P. Eng., Acting Director, ICORD, B.A.Sc., M.A.Sc (Waterloo), M.S., M.Phil., Ph.D. (Yale), Canada Research Chair in Spine Biomechanics
|website:||Orthopaedic and Injury Biomechanics Group|
Blusson Spinal Cord Centre, 3rd Floor
818 West 10th Avenue, Vancouver BC
- Spinal Cord Injury
- Aging Spine
- Orthopaedic Implants
Current Research Work
- Spinal Cord Injury: Our group uses experimental and computational approaches to determine whether the pattern of spinal column injury results in different types of spinal cord injury. From a basic science perspective, we are searching for a biomechanical injury threshold for spinal cord tissue. Clinically, this line of research is important in the assessment of different therapies for spinal cord injured individuals. This is a highly interdisciplinary area of research that includes elements of neuroscience, molecular biology, and spine surgery.
- Aging Spine: Over the past ten years, we have conducted a wide range of studies investigating the bone-implant interface in the aging spinal column. Recently, we have developed a simplified two-dimensional model of the spine in an attempt to determine the efficacy of long implant constructs that are used in adult deformity. This research has demonstrated the critical role of the posterior musculature in these patients. Future research in this area will be to extend the model to three dimensions and to investigate in detail the spinal levels adjacent to the long implant constructs.
- Orthopaedic Implants: Our group has investigated many biomechanical aspects of orthopaedic implant behaviour over the years, including hip and knee joint replacement devices, fracture fixation implants, and devices used in the spine. Our most recent research in this area has addressed some design aspects of total ankle replacement implants.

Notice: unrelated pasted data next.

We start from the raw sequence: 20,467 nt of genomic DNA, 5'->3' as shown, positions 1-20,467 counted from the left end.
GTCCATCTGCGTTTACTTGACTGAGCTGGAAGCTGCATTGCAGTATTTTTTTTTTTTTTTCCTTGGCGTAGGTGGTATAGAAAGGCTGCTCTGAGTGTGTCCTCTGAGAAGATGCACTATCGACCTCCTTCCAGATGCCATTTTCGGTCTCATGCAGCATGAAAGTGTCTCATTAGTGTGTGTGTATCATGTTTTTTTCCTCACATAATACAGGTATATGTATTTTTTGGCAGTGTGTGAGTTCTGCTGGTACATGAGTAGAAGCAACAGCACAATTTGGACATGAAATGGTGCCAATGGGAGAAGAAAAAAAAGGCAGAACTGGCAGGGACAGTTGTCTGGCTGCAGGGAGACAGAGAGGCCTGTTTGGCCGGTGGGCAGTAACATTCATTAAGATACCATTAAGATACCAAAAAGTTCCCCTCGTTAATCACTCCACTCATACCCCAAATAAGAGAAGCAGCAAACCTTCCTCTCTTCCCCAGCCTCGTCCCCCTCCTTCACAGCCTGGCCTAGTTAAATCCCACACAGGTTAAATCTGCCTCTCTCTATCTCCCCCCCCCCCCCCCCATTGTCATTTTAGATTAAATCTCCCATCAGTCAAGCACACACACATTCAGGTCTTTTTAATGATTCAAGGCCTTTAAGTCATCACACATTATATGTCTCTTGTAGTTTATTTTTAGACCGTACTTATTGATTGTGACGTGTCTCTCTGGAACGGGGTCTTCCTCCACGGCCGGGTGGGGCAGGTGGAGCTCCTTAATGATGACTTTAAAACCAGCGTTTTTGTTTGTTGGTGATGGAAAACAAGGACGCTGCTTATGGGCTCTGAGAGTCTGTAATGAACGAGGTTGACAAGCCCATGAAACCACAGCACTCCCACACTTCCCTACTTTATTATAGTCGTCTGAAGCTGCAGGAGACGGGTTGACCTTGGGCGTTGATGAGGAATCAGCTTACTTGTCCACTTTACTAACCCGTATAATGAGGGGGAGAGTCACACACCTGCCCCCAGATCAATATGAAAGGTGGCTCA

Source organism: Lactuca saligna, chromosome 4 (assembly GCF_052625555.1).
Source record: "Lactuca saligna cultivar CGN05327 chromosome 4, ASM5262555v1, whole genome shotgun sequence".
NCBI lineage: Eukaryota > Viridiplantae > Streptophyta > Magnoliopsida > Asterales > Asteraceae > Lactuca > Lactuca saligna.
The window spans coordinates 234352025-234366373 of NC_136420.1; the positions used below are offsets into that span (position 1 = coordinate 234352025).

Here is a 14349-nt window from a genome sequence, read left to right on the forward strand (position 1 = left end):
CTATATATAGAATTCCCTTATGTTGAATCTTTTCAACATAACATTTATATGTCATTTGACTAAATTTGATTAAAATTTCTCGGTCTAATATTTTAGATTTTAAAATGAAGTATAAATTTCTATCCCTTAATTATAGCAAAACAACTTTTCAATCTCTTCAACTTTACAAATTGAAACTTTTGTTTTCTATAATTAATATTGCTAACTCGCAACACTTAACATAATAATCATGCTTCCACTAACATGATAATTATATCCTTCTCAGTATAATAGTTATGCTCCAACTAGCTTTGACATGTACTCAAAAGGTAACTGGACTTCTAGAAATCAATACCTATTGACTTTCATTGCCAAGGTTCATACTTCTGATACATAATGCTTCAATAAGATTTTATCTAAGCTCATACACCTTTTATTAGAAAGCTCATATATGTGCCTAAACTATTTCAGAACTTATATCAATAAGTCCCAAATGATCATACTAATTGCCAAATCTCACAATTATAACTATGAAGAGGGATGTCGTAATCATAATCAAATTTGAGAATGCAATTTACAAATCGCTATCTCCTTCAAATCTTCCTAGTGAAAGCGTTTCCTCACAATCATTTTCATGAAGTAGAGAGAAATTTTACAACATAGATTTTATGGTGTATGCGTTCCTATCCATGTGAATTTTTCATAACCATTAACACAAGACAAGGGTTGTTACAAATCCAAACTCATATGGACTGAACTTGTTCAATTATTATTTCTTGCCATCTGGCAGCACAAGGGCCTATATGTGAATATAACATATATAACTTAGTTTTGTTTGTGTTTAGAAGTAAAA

- C. J. Lam, P. Assinck, J. Liu, W. Tetzlaff, and T. R. Oxland, “Impact depth and the interaction with impact speed affect the severity of contusion spinal cord injury in rats,” Journal of neurotrauma, no. ja, 2014.
- A. D. Melnyk, S. P. Kingwell, Q. Zhu, J. D. Chak, P. A. Cripton, C. G. Fisher, M. F. Dvorak, and T. R. Oxland, “An in vitro model of degenerative lumbar spondylolisthesis,” Spine, vol. 38, no. 14, pp. E870–E877, 2013.
- A. Saari, C. R. Dennison, Q. Zhu, T. S. Nelson, P. Morley, T. R. Oxland, P. A. Cripton, and E. Itshayek, “Compressive Follower Load Influences Cervical Spine Kinematics and Kinetics During Simulated Head-First Impact in an in Vitro Model,” Journal of biomechanical engineering, vol. 135, no. 11, p. 111003, 2013.
- S. G. Sjovold, S. F. Mattucci, A. M. Choo, J. Liu, M. F. Dvorak, B. K. Kwon, W. Tetzlaff, and T. R. Oxland, “Histological Effects of Residual Compression Sustained for 60 Minutes at Different Depths in a Novel Rat Spinal Cord Injury Contusion Model,” Journal of neurotrauma, vol. 30, no. 15, pp. 1374–1384, 2013.
- A. Tadros, T. R. Oxland, and P. O’Brien, “The Retroacetabular Angle Determines the Safe Angle for Screw Placement in Posterior Acetabular Fracture Fixation,” International Scholarly Research Notices, vol. 2013, 2013.
- A. D. Melnyk, T. L. Wen, S. Kingwell, J. D. Chak, V. Singh, P. A. Cripton, C. G. Fisher, M. F. Dvorak, and T. R. Oxland, “Load transfer characteristics between posterior spinal implants and the lumbar spine under anterior shear loading: an in vitro investigation,” Spine, vol. 37, no. 18, pp. E1126–E1133, 2012.
- C. M. Russell, A. M. Choo, W. Tetzlaff, T.-E. Chung, and T. R. Oxland, “Maximum principal strain correlates with spinal cord tissue damage in contusion and dislocation injuries in the rat cervical spine,” Journal of neurotrauma, vol. 29, no. 8, pp. 1574–1585, 2012.
- V. Ebacher, P. Guy, T. R. Oxland, and R. Wang, “Sub-lamellar microcracking and roles of canaliculi in human cortical bone,” Acta biomaterialia, vol. 8, no. 3, pp. 1093–1100, 2012.
- C. S. Bailey, S. G. Sjovold, M. F. Dvorak, C. G. Fisher, and T. R. Oxland, “The strength profile of the thoracolumbar endplate reflects the sagittal contours of the spine,” Spine, vol. 36, no. 2, pp. 124–128, 2011.
- T. Lund and T. R. Oxland, “Adjacent level disk disease—is it really a fusion disease?,” Orthopedic Clinics of North America, vol. 42, no. 4, pp. 529–541, 2011.